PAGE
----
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Respiratory nurse blog: All the fun of the ARNS conference

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Respiratory nurse and Janellle Yorke on why the ARNS conference is crucial

Well, I had been waiting for an inspiration to write this blog, and it came at the ARNS (Association of Respiratory Nurse Specialists) – annual conference last week.

Firstly, it is always rewarding to be surrounded by nurses who are passionate about respiratory nursing. I would encourage anyone who has not been on the ARNs website to see for yourself all the excellent work that your respiratory colleagues are doing.

If you haven’t been to an ARNS conference yet, then keep a lookout in 2010 for the next one. They provide an excellent source of education and latest developments in respiratory care, and offer a great opportunity to network.

No, this is blog is not a plug for ARNS. But it is important that nursing associations exist, whatever the speciality.

But such organisations can only survive if they are supported by people like you and me; by nurses in general. Too often we get caught up in the day-to-day business of our work and it is easy to forget about the bigger picture.

Belonging to an association and attending conferences helps to keep us fresh and full of ideas and enthusiasm. Being part of the nursing profession brings with it certain expectations, not least from our patients, of keeping up to date and being the best we can be.

Further growth of our specialist nursing associations will help in providing a stronger and more influential voice among our many colleagues, whether they are clinical, academic, political or from charities and research funding bodies.

We were very honoured at the ARNS conference to have a presentation by Dame Helena Shovelton, chief executive of the British Lung Foundation (BLF).

She spoke of the huge developments with the placement of many BLF nurses across the UK. The British Heart Foundation has had such nurses in practice for many years, so it was a welcomed advancement for BLF nurses to be supported in practice.

Dame Helena Shovelton then sat on a Nurse Expert Panel. The most striking aspect of the panel for me was when a question regarding research priorities was posed.

As we know the BLF are big sponsors of respiratory research, so when Helena rated the needs and care of the informal carer at the top, alongside pulmonary rehabilitation, the research light inside my brain switched on. The needs of informal carers, as highlighted a few blogs ago, are often overlooked.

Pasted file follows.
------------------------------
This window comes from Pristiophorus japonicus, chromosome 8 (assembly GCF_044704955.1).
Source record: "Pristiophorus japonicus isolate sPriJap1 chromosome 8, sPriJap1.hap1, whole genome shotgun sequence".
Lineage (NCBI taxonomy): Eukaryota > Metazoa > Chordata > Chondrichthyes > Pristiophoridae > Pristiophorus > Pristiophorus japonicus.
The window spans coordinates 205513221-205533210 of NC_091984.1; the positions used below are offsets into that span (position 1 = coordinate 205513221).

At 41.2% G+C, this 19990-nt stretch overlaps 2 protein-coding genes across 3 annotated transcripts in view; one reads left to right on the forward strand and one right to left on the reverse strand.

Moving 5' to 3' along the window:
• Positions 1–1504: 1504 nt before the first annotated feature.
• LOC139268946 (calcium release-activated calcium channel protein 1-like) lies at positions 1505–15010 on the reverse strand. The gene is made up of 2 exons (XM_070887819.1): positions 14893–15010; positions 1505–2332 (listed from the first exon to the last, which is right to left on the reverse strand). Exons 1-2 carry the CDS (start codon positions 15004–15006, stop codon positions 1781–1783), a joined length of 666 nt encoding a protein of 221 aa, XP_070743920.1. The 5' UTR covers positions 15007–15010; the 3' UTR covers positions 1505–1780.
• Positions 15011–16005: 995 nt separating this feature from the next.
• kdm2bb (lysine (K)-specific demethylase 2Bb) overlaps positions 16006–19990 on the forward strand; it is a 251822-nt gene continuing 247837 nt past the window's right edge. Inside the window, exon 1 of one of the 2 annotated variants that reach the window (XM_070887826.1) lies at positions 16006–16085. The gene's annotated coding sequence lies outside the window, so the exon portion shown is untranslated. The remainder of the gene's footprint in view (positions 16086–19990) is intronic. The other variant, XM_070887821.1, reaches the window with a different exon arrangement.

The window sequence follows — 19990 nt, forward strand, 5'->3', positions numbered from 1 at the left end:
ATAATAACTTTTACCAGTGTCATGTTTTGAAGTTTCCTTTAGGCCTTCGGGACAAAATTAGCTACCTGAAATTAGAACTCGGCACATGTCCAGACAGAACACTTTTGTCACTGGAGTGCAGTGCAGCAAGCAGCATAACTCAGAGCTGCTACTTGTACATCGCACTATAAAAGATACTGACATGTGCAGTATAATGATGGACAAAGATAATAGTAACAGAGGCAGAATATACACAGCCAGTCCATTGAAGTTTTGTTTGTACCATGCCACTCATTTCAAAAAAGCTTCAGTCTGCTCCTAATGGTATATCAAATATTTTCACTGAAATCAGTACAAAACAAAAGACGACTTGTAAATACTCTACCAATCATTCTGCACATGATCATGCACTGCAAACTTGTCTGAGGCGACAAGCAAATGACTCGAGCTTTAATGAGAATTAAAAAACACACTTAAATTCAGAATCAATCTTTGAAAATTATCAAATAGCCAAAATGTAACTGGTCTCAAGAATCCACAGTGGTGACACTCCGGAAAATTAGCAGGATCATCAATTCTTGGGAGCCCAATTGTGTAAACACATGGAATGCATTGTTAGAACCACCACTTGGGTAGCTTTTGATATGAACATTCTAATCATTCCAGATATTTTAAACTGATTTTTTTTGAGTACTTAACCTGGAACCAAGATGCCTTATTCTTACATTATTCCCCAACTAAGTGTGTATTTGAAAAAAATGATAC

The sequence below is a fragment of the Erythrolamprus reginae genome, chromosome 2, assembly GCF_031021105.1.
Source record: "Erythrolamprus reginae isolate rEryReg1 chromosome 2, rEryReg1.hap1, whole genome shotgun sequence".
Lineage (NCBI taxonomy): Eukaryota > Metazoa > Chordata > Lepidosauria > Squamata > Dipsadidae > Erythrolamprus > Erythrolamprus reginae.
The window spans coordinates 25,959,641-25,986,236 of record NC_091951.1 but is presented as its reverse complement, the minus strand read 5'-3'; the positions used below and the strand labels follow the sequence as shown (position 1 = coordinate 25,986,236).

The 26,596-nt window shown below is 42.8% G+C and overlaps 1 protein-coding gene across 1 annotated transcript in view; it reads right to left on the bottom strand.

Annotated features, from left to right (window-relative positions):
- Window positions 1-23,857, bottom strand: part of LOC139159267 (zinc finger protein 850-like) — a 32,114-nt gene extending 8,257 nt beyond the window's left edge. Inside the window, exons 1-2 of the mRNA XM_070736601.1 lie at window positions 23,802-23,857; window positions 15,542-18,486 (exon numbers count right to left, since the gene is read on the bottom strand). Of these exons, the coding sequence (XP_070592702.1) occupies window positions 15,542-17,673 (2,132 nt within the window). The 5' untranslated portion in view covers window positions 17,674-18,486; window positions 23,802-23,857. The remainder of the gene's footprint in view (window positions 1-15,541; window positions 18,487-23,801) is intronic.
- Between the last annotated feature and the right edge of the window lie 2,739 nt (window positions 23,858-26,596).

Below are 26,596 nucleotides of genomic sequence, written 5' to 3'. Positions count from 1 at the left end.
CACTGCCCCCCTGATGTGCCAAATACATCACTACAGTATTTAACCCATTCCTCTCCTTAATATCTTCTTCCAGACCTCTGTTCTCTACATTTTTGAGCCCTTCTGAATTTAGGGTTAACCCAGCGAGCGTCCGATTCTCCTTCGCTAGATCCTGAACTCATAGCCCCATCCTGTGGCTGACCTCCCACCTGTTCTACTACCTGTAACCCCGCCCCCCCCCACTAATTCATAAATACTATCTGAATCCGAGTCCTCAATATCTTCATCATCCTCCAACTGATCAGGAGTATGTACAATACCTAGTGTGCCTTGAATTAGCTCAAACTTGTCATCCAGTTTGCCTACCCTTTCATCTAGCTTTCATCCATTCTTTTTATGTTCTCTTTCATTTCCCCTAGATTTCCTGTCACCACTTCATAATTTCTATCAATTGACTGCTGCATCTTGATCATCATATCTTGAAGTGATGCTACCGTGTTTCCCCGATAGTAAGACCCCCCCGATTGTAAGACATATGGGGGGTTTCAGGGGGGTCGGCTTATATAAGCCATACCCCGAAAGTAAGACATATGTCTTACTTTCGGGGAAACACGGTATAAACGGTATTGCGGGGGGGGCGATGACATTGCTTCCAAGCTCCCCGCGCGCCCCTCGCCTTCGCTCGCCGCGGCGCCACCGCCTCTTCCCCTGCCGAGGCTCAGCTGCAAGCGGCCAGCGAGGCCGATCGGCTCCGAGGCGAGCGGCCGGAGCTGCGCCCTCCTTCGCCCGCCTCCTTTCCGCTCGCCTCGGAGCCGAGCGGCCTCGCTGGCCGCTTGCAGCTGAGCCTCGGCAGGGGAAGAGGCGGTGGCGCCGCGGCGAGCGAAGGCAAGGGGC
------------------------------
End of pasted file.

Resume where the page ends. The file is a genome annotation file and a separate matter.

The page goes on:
Very little research has been conducted in this area, so we don’t really know what their specific needs are or how we can best assist them. This is so pertinent to nursing and nurses should be leading the research in this area.

It always frustrates me when I see ‘others’ conducting research in areas that are at the heart of nursing or areas of nursing practice that are not based on evidence. So where are all the nurse researchers – nurses that are researching nursing issues? I know we are not alone here, physiotherapist also lack a sound evidence base for many of the therapies they provide.

Our medical colleagues also provide care that is not always based on fact but they are better than us at seeking answers to questions. It is often through medical associations and related conferences that many research alliances are made; they know that it is collaboration that will bring in the money, and of course the knowledge base.

It is notoriously difficult to get funding for nursing research. But when the British Lung Foundation Chief Executive notes two priorities for future respiratory research that are intrinsically linked to nursing, it just goes to show the potential role for nursing in research agendas. Associations like ARNS and the BTS Nurse Advisory Group provide the perfect springboard for collaborative nursing research. So let’s hope that nurses across the UK will lead the way in providing answers to the many questions about our practice that remain.

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